COVID-19 update: Shetland is now reopen to visitors but lockdown restrictions are in place in Aberdeen.
If you're planning a trip, or travelling through Aberdeen, please read our guidance on travelling responsibly.

December 2014 Move Shetland Newsletter


Hi, I'm Alastair and I'd like to welcome you to the December 2014 issue of our monthly newsletter.

Where has 2014 gone? In Shetland, certainly, it seems to have flown by. We'll remember, especially, the achievements of island athletes in the Glasgow Commonwealth Games, but a number of other awards came Shetland's way. We saw tidal power become a reality and steady progress on a number of other projects. In the world of arts and crafts, new talent made its mark in galleries and fairs. There was music in abundance and a terrific selection of films to see. The weather was kind for most of the summer, too, and it has continued to be mild; indeed, a couple of my fuschia bushes have just come into leaf, which they may regret when winter eventually arrives!

In November, we enjoyed the largest-ever craft and food fair, which saw the launch of a great new book about Shetland food, more about which below. We've seen the first year-round air service to Norway take off. Shetland folk were, as always, spectacularly generous in their support of BBC Children in Need, thanks to the efforts of a host of local fund-raisers and the waves of local musicians – and BBC Shetland staff and helpers – who kept us entertained that night.

One of my favourite outings was to an exhibition by Anne Bain and Mike Finnie at the Shetland Museum and Archives, featuring collaborative work they did during a stay in Bohuslän, Sweden. Most of it was in the form of framed, three-dimensional constructions; all of it used materials found, printed or painted there, capturing brilliantly the character of the local environment and making for an unusual, beguiling show.

Now, though, we look forward to Christmas and a New Year and, just beyond that, the start of the season of fire festivals. If you're thinking about a winter visit that takes in one of these, now is the time to get organised and there's more information about the Lerwick Up Helly Aa – and the rural ones – here. But Shetland had some other interesting traditions around Yule and you can read about them in my account of Shetland Christmas Past.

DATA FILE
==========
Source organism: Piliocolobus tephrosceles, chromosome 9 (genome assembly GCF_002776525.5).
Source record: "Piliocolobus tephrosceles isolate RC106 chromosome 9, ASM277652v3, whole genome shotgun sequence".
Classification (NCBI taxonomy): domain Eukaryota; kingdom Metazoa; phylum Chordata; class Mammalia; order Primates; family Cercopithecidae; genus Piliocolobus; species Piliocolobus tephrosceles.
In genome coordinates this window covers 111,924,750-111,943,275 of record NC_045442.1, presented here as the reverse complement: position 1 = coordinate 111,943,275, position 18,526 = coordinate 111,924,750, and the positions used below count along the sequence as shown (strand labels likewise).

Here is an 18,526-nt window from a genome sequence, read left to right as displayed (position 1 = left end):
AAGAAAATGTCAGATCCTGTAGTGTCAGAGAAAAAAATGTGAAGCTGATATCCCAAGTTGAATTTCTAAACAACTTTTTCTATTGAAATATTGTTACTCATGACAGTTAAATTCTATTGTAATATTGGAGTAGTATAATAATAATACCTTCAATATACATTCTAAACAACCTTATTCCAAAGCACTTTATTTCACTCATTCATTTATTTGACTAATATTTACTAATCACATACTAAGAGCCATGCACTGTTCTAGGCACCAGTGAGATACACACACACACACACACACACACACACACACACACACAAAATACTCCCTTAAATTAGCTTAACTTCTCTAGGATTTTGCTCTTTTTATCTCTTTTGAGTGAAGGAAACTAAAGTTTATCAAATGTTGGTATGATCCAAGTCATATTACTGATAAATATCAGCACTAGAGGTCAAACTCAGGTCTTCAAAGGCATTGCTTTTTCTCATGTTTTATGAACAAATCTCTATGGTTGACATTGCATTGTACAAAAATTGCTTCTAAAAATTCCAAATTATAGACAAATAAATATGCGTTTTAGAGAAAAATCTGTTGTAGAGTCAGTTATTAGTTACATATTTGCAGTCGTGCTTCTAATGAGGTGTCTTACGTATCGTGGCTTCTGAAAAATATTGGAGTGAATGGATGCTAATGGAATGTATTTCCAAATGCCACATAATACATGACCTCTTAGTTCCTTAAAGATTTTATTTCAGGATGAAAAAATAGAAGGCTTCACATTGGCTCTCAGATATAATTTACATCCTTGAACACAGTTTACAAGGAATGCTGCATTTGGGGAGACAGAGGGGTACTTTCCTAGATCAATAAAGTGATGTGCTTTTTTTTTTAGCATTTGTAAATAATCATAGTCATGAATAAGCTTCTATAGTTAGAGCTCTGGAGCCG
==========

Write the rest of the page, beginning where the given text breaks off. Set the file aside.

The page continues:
Whatever you're doing over the festive season and wherever you will be, all of us at Promote Shetland send our very warmest good wishes.

Twelve Projects Win Environmental Awards

A dozen projects have been recognised in the annual Shetland Environmental Awards, which acknowledge sustainability, innovation and best practice.

The awards always attract a wide range of nominations. This year, half of the awards went to schools and their communities for a range of ecological or interpretive work. The others involved initiatives as diverse as a tannery, gardens, a new caravan and camping site, the restoration of Sumburgh Lighthouse and the sustainable sourcing of fish.

Brian Gregson, Chairman of Shetland Amenity Trust and the Shetland Environment Group, which judges the awards, congratulated all the winners for what they had achieved. He said: “The awards have always been truly inclusive, attracting nominations for a wide variety of projects from all sectors of the community and this year is no exception. The twelve winning projects range from small initiatives, achieved on a shoestring, to a project which has raised millions of pounds.”

Mr Iain Gulland, Director of Zero Waste Scotland, presented the winning projects with their awards. He said: “I was delighted to attend and present the Shetland Environment Awards 2014. The winning projects were inspiring and demonstrated action across the whole community, from schools and local businesses to the older generation. As ever, I think we can all learn something from what happens in our island communities when it comes to understanding how taking action locally can contribute to a better future globally.”

The 2014 awards plaques were made by Cunningsburgh-based Enviroglass using 80% recycled glass. Sponsorship of the awards came from a range of national and local agencies and voluntary organisations and the oil company, Total.

The schools that won awards were Aith Junior High, Bressay Primary, Foula Primary School and Community, Nesting Primary, Ollaberry Primary and Sound Primary. The other awards went to Brucehall Extra Care Community Garden, Burravoe Pier Trust, Frankie's Fish & Chips, Highlands Garden, Shetland Tannery Ltd and Sumburgh Head Lighthouse, Visitor Centre & Nature Reserve.

New Norwegian Air Link Established

Shetland's long-established links with Norway have been reinforced by the announcement of a new air service that will operate all year round.